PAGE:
Recreating classic cars is a difficult task and only a few truly capture the original car. One company that is doing an impeccable job with their recreations is P4 by Norwood who creates one of the finest replica cars, the P4 by Norwood. They are currently in the process of creating another replica of the famous Ferrari 330 P4 racecar and Pete Schow was kind enough to document the process for us in monthly segments. Below is Part 1 of the ongoing series. Be sure to look out for Part 2, coming next month.
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As each P4 by Norwood is handcrafted one at a time and ordered to spec, the yearlong build process does not begin until the customer places an order. Once the order is in, and the fortunate individual supplies the required deposit, the team pulls the materials sheet and the build process begins. First order of business – the chassis.
While designing the chassis in a 3-dimensional computer aided drafting program, Tim chose to use 4130 chromoly tubing for the frame to provide sound structural rigidity, a perfect choice for a car whose sole purpose is to replicate the driving sensation of the racecar that inspired it. Since the design is stored in a computer aided drafting program each piece of the tubular frame comes pre-cut and is designated with a specific number. And by pre-cut I mean via a CNC machine; certifying any future or replacement pieces meet exact specifications. Remember, this is not only an exercise in art, but also an exercise in precision manufacturing.
In fact, Tim and Bob and the rest of the P4 by Norwood team are so dedicated to the precision of the build process that the chassis assembly does not even begin until each and every piece of chromoly tubing has been accounted for and labeled.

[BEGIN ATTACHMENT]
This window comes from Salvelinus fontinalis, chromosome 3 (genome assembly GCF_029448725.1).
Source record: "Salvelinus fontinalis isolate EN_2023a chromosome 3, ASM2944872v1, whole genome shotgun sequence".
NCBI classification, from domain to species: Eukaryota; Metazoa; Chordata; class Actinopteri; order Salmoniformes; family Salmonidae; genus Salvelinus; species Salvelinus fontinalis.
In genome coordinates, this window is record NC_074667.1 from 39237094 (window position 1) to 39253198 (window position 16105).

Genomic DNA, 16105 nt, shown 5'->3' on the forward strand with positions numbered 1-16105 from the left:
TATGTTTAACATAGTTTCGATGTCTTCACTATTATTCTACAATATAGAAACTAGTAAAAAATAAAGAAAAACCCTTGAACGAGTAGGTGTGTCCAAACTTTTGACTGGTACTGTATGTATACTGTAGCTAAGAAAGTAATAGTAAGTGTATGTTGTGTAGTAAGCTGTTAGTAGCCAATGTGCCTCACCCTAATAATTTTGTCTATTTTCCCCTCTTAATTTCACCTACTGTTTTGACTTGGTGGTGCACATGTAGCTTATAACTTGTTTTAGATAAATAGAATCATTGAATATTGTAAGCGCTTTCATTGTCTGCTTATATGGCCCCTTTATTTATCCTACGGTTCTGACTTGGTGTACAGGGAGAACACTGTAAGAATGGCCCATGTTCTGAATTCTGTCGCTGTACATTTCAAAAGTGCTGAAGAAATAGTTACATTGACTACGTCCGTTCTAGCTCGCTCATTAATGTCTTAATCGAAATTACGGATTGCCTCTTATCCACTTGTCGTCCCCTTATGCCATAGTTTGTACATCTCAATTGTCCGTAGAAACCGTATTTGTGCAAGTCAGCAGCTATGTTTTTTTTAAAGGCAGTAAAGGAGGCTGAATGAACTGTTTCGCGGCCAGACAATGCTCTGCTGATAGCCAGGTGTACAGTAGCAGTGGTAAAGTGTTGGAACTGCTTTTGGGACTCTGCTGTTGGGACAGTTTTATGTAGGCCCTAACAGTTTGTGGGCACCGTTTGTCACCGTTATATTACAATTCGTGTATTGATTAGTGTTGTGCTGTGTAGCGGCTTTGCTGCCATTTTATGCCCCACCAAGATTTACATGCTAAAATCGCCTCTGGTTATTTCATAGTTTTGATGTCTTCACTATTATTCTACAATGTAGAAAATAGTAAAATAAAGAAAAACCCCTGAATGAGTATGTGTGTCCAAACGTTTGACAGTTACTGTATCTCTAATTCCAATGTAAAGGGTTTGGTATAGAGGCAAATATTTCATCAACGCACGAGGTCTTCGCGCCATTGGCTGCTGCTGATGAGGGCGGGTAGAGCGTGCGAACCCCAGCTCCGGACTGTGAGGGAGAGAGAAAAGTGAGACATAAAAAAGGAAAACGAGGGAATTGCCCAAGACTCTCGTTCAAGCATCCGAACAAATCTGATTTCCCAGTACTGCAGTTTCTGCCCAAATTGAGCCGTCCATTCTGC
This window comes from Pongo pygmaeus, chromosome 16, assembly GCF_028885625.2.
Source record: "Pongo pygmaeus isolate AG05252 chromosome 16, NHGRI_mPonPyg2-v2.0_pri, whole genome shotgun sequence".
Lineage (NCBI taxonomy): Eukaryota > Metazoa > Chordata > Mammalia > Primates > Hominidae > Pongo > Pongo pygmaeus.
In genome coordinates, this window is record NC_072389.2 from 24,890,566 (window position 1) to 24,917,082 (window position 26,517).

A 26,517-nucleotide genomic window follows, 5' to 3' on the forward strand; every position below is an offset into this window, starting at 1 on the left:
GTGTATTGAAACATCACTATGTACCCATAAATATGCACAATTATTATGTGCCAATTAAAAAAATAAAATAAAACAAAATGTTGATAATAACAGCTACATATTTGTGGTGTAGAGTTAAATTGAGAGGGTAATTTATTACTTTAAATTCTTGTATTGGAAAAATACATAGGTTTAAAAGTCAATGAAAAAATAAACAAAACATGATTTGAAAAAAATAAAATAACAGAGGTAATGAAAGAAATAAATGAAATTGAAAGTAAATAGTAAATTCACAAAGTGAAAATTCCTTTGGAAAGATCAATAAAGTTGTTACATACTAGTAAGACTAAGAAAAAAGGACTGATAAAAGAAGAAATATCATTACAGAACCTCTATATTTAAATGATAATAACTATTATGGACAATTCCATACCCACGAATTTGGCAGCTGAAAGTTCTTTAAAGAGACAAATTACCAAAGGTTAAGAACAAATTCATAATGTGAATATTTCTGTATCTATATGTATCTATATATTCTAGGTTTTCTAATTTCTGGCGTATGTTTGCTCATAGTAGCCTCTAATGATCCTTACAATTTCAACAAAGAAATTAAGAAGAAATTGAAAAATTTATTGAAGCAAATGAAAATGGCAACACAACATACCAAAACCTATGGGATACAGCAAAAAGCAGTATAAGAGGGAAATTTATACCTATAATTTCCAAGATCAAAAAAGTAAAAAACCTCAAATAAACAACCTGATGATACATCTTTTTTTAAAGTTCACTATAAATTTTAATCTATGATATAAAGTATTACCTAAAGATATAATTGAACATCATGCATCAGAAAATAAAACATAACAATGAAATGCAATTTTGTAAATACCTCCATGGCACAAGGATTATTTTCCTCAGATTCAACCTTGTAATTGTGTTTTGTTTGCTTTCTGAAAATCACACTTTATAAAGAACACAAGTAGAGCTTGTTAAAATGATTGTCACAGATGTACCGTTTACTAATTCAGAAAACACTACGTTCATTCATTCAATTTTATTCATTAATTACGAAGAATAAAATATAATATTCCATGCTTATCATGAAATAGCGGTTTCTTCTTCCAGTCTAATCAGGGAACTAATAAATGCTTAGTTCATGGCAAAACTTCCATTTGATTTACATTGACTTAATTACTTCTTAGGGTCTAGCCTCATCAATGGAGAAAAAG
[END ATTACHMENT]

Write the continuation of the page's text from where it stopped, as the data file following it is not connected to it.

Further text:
To kick-off the frame assembly Tim prints a rendering of the frame with each of the individual piece labeled and detailing how the pieces fit together for the fabricator. A guide has also been created for assembling the frame; a step that ensures each piece of the chromoly tubing is the proper length and set at the correct angle. As the fabricator connects the tubes to the guide the sections are welded together once alignment and fitment have been verified; quite an engineering feat that removes any guesswork by the fabricator.
The process continues until the front, cockpit, and rear section that will house the drivetrain is a single solid unit. After the complete core of the frame is assembled, the team lowers a Ferrari V-12 from a 575 Maranello mated to a Porsche G50 5sp gearbox into the frame to align engine mounts and validate all clearances are within specifications. The motor is later removed and sent to prep (a process we will detail in a later entry – stay tuned!).
With the frame now complete sans roll bars, attached later in the process, preparation for the suspension components begins. We will pick up here in our next entry and review the process used to create the signature magnesium wheels used on each P4 by Norwood.
4130 Chromoly Tubing used to build the frame.
The frame is made of 4130 Chromoly tubing and all sections are precut to exact measurements and specifications before the build even begins. Each section was designed using computer aided drafting program and along with a complete frame diagram and frame guide the process ensures a repeatable build and replacement process any certified welder can perform.
The Frame Guide
Along with the design of the tubular frame, the P4 by Norwood team designed a guide for frame assembly. Each piece is attached to the guide and then hand-welded by one of the team’s fabricators.
Chromoly Tubing Attached to Guide
As the pieces are attached to the guide you can see the correct angles and bends are already made in the pre-formed pieces. Just one of the benefits of using computer aided design software.
Frame with Motor to Verify Fitment
Once the core frame assembly is complete, a Ferrari V12 from 575 Maranello is lowered in to verify drivetrain fitment.
Side view of the Ferrari 5.7L V12 and Porsche G50 Gearbox
In our next feature: P4 by Norwood suspension and brakes assembly plus details on the creating the custom magnesium wheels:
Magnesium wheels curing
Article by: Pete Schow